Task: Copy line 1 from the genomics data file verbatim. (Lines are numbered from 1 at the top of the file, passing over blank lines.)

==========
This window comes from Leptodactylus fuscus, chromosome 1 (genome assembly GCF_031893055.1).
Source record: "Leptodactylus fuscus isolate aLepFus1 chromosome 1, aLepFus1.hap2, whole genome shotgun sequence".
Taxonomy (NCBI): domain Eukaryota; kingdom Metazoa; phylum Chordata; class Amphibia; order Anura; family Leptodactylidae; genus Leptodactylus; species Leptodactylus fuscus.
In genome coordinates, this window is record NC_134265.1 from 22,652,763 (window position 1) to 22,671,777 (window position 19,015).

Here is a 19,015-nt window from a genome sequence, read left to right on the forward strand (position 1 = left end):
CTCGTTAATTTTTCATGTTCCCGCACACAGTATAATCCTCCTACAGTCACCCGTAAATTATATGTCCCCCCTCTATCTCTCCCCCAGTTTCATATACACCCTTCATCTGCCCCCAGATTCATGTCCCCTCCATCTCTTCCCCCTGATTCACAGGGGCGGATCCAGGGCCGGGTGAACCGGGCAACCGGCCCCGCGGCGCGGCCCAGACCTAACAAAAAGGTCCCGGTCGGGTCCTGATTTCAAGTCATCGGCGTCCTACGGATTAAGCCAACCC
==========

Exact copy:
This window comes from Leptodactylus fuscus, chromosome 1 (genome assembly GCF_031893055.1).